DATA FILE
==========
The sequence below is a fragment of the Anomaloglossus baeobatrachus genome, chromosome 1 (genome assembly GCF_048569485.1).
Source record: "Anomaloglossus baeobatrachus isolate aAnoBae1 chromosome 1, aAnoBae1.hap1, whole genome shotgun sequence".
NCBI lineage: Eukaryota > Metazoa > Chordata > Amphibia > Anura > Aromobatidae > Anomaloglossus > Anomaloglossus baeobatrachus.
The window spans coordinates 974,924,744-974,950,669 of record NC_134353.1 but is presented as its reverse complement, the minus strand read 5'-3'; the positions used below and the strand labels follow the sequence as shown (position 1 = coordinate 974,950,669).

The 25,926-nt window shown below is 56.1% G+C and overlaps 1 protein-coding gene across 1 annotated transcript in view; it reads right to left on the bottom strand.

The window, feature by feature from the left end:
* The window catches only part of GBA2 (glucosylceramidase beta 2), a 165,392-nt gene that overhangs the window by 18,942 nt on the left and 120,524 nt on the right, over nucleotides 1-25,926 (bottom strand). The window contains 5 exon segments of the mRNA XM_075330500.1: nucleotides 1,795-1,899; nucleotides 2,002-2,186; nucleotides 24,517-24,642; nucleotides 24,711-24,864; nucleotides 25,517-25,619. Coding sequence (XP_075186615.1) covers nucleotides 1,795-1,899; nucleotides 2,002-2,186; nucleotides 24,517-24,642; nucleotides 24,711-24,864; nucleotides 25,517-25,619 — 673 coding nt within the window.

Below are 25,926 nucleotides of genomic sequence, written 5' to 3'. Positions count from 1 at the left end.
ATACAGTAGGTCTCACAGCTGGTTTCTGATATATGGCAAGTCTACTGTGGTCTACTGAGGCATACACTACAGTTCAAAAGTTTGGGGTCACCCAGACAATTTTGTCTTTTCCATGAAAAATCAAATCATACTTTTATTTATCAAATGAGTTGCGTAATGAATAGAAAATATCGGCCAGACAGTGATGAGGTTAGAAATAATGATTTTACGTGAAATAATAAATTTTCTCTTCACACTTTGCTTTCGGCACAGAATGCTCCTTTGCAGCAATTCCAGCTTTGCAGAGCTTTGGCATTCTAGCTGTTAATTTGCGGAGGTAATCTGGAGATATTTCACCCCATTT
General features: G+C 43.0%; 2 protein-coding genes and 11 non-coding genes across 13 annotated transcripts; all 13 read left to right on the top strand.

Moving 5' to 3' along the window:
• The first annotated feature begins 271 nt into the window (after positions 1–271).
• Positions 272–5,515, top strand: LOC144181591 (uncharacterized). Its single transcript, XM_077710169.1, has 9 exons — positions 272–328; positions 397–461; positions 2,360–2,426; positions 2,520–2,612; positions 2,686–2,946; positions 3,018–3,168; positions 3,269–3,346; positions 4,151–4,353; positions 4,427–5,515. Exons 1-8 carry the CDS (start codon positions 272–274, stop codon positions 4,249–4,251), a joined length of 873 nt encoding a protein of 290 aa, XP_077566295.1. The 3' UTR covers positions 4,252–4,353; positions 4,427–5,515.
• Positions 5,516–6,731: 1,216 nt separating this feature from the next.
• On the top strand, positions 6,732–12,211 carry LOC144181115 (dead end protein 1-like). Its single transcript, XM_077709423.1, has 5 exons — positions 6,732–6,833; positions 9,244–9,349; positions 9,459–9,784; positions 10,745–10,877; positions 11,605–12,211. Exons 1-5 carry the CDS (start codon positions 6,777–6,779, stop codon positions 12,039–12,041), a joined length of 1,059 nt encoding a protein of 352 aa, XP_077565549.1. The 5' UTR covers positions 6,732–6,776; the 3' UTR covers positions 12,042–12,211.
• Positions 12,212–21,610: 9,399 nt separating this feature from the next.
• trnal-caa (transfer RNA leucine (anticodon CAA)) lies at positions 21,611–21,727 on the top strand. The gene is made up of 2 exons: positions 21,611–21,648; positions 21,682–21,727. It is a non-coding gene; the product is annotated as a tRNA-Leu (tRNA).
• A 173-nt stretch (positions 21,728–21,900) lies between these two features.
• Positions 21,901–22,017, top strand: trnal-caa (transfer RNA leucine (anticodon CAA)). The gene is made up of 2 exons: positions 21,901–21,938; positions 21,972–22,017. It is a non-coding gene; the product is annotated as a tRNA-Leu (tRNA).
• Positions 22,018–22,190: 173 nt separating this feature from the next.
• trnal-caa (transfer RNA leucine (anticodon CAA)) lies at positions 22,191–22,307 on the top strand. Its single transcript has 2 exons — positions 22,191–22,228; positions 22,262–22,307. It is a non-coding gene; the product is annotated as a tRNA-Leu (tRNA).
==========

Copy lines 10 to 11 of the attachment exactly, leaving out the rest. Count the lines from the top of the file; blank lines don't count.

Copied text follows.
General features: G+C 43.0%; 2 protein-coding genes and 11 non-coding genes across 13 annotated transcripts; all 13 read left to right on the top strand.

Moving 5' to 3' along the window: